He noted that at sundown the “practical” disciples had urged Jesus to send away the hungry crowd to find food. But Jesus replied: “You give them something to eat.” 

“Jesus wants to use this situation to educate His friends, both then and now, about God’s logic,” the pope said, according to an unofficial translation provided by the Holy See press office.

“And what is God’s logic that we see here? The logic of taking responsibility for others. The logic of not washing one’s hands, the logic of not looking the other way.” 

“No. The logic of taking responsibility for others. That ‘let them fend for themselves’ should not enter into the Christian vocabulary.”

Pope Francis recalled that, after the disciples had presented Jesus with five loaves of bread and two fish, Christ performed a miracle enabling everyone to eat as much as they wanted. 

He said: “With this gesture, Jesus demonstrates His power; not in a spectacular way but as a sign of charity, of God the Father’s generosity toward His weary and needy children. He is immersed in the life of His people, He understands their fatigue and their limitations, but He does not allow anyone to be lost, or to lose out: He nourishes them with His word and provides food in plenty for sustenance.”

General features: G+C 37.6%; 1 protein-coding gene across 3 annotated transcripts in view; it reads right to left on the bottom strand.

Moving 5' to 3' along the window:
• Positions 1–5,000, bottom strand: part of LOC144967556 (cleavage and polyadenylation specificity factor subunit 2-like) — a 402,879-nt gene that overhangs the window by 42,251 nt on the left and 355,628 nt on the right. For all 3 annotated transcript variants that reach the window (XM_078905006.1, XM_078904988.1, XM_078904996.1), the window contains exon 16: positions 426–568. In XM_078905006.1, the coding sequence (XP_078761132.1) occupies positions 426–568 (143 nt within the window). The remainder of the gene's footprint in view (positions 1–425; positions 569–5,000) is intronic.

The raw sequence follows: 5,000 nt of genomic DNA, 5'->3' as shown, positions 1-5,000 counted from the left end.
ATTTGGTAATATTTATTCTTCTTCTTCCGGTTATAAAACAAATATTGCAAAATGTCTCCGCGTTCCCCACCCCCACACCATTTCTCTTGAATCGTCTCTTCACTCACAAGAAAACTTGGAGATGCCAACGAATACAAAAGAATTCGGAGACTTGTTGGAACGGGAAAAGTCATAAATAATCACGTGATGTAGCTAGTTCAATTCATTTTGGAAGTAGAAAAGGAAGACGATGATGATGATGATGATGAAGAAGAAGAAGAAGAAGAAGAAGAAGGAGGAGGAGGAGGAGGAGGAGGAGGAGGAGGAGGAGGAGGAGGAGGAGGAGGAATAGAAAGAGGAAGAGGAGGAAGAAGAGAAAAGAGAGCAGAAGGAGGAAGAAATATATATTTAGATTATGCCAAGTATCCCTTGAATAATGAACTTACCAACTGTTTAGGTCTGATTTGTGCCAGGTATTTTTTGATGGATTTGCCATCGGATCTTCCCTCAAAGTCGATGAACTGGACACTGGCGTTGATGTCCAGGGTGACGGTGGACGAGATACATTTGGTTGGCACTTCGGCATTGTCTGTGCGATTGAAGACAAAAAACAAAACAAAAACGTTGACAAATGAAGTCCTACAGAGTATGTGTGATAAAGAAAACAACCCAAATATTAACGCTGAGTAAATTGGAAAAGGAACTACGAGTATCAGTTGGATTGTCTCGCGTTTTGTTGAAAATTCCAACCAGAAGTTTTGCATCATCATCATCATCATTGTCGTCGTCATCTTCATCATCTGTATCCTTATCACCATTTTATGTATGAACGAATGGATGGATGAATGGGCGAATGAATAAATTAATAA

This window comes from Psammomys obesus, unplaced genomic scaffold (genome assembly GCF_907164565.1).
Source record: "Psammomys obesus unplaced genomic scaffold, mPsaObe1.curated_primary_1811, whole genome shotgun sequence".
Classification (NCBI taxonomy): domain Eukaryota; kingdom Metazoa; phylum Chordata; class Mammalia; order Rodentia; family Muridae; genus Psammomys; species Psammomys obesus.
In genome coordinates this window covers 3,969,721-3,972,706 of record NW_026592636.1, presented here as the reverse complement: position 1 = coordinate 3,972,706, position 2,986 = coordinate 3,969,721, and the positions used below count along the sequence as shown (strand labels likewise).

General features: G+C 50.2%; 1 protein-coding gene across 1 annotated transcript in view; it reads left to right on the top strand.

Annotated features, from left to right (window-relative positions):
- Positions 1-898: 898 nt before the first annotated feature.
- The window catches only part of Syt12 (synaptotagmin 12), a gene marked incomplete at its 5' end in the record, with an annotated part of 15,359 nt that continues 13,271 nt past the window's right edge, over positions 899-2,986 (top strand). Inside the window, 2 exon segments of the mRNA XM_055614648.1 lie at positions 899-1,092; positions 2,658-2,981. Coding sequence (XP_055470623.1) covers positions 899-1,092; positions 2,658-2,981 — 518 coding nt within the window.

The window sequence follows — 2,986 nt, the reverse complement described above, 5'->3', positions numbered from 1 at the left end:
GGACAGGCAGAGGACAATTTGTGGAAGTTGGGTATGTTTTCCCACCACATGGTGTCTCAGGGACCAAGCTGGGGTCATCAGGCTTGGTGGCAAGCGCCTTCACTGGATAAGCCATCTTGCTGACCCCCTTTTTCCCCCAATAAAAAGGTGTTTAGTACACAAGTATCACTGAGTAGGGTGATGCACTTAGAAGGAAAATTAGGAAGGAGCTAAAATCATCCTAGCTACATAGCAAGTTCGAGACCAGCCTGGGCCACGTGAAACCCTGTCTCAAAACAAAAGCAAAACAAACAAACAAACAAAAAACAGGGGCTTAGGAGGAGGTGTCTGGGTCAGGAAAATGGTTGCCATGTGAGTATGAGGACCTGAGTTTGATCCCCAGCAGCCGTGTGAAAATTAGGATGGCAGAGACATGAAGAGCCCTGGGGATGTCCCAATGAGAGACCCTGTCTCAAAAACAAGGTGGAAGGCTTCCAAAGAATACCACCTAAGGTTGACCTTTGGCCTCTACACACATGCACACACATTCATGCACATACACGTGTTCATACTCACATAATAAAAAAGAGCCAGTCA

Speaking from a window overlooking St. Peter’s Square, the pope pointed out the connection between the miracle of the multiplication of loaves and the Eucharist.

“It is noteworthy how close the link is between the Eucharistic bread, nourishment for eternal life, and daily bread, necessary for earthly life,” he observed. 

“Before offering Himself to the Father as the Bread of salvation, Jesus ensures there is food for those who follow Him and who, in order to be with Him, forgot to make provisions. At times the spiritual and the material are in opposition, but in reality spiritualism, like materialism, is alien to the Bible. It is not biblical language.”

He continued: “The compassion and tenderness that Jesus showed towards the crowds is not sentimentality, but rather the concrete manifestation of the love that cares for the people’s needs.”